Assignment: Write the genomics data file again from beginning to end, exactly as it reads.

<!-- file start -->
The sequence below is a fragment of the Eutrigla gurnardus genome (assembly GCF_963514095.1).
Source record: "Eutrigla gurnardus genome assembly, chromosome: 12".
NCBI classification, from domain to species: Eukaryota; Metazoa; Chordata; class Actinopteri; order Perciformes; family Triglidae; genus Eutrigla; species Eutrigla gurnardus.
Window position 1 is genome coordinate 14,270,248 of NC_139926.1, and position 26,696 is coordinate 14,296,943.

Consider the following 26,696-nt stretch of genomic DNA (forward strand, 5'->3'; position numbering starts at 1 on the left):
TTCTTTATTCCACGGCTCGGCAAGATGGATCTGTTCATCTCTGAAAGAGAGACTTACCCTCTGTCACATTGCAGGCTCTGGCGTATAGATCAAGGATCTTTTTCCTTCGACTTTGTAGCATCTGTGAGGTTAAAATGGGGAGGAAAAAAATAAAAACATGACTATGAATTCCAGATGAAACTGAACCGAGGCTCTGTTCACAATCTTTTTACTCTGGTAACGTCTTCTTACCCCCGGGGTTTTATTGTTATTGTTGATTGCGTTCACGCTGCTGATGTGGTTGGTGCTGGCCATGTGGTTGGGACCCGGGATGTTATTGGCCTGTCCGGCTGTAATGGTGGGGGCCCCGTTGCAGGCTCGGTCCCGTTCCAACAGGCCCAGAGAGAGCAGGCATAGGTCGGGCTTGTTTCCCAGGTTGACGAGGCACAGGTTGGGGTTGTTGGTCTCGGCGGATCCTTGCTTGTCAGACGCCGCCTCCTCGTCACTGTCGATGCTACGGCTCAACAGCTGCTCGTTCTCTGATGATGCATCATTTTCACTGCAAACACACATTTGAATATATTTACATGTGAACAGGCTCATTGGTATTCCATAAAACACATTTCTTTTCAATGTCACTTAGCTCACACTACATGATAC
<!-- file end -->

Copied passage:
The sequence below is a fragment of the Eutrigla gurnardus genome (assembly GCF_963514095.1).
Source record: "Eutrigla gurnardus genome assembly, chromosome: 12".
NCBI classification, from domain to species: Eukaryota; Metazoa; Chordata; class Actinopteri; order Perciformes; family Triglidae; genus Eutrigla; species Eutrigla gurnardus.
Window position 1 is genome coordinate 14,270,248 of NC_139926.1, and position 26,696 is coordinate 14,296,943.

Consider the following 26,696-nt stretch of genomic DNA (forward strand, 5'->3'; position numbering starts at 1 on the left):
TTCTTTATTCCACGGCTCGGCAAGATGGATCTGTTCATCTCTGAAAGAGAGACTTACCCTCTGTCACATTGCAGGCTCTGGCGTATAGATCAAGGATCTTTTTCCTTCGACTTTGTAGCATCTGTGAGGTTAAAATGGGGAGGAAAAAAATAAAAACATGACTATGAATTCCAGATGAAACTGAACCGAGGCTCTGTTCACAATCTTTTTACTCTGGTAACGTCTTCTTACCCCCGGGGTTTTATTGTTATTGTTGATTGCGTTCACGCTGCTGATGTGGTTGGTGCTGGCCATGTGGTTGGGACCCGGGATGTTATTGGCCTGTCCGGCTGTAATGGTGGGGGCCCCGTTGCAGGCTCGGTCCCGTTCCAACAGGCCCAGAGAGAGCAGGCATAGGTCGGGCTTGTTTCCCAGGTTGACGAGGCACAGGTTGGGGTTGTTGGTCTCGGCGGATCCTTGCTTGTCAGACGCCGCCTCCTCGTCACTGTCGATGCTACGGCTCAACAGCTGCTCGTTCTCTGATGATGCATCATTTTCACTGCAAACACACATTTGAATATATTTACATGTGAACAGGCTCATTGGTATTCCATAAAACACATTTCTTTTCAATGTCACTTAGCTCACACTACATGATAC